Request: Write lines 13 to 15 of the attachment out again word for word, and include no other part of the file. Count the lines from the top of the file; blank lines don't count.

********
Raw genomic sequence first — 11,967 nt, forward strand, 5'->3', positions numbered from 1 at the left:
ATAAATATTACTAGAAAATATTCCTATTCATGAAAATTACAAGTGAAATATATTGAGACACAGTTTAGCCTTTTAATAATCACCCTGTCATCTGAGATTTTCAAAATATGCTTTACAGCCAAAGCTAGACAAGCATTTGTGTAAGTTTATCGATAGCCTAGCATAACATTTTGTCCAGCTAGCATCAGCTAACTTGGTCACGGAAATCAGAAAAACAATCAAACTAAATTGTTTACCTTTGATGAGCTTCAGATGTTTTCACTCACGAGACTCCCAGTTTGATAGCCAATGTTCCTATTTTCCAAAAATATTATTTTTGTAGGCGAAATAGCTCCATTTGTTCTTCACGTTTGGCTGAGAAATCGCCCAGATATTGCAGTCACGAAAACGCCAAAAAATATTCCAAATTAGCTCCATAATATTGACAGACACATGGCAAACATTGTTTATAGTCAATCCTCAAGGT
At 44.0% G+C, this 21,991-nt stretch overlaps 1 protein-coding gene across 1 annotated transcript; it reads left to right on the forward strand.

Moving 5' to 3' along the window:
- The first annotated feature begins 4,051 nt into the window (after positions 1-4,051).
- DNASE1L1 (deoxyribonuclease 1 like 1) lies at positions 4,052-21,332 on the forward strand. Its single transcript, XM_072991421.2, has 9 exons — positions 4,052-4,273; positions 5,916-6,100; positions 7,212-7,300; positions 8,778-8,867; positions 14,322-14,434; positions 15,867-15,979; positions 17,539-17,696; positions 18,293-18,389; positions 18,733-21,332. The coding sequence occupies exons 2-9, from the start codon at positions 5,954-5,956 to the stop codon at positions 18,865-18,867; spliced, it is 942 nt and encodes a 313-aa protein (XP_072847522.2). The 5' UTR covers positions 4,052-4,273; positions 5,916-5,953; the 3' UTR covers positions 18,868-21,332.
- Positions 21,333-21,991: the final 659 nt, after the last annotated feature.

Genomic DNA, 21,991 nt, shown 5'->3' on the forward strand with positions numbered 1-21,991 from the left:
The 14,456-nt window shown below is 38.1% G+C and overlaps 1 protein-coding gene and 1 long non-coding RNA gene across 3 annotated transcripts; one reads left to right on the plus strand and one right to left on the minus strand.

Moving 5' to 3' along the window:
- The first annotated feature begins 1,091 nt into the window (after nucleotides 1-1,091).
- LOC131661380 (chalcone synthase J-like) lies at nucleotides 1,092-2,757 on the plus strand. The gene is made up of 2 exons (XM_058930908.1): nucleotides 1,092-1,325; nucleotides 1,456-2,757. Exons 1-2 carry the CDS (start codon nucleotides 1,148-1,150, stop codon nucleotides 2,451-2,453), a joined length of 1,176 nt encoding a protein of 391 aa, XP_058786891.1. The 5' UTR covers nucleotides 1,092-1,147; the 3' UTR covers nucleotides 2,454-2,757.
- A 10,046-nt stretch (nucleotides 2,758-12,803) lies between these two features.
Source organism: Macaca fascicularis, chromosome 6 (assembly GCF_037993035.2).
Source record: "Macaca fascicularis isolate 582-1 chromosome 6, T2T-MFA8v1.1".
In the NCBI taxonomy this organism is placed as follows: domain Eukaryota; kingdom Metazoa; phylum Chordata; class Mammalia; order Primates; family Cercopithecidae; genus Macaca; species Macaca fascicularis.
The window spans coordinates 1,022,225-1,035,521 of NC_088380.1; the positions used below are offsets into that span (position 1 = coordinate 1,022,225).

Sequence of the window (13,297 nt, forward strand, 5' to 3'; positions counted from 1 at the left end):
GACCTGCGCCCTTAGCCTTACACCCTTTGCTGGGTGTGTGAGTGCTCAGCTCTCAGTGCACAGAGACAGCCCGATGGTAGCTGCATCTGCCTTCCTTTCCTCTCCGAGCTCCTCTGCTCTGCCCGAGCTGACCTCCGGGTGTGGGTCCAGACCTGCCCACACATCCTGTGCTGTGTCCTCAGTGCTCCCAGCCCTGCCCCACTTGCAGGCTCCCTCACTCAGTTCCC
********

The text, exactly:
- A 10,046-nt stretch (nucleotides 2,758-12,803) lies between these two features.
Source organism: Macaca fascicularis, chromosome 6 (assembly GCF_037993035.2).
Source record: "Macaca fascicularis isolate 582-1 chromosome 6, T2T-MFA8v1.1".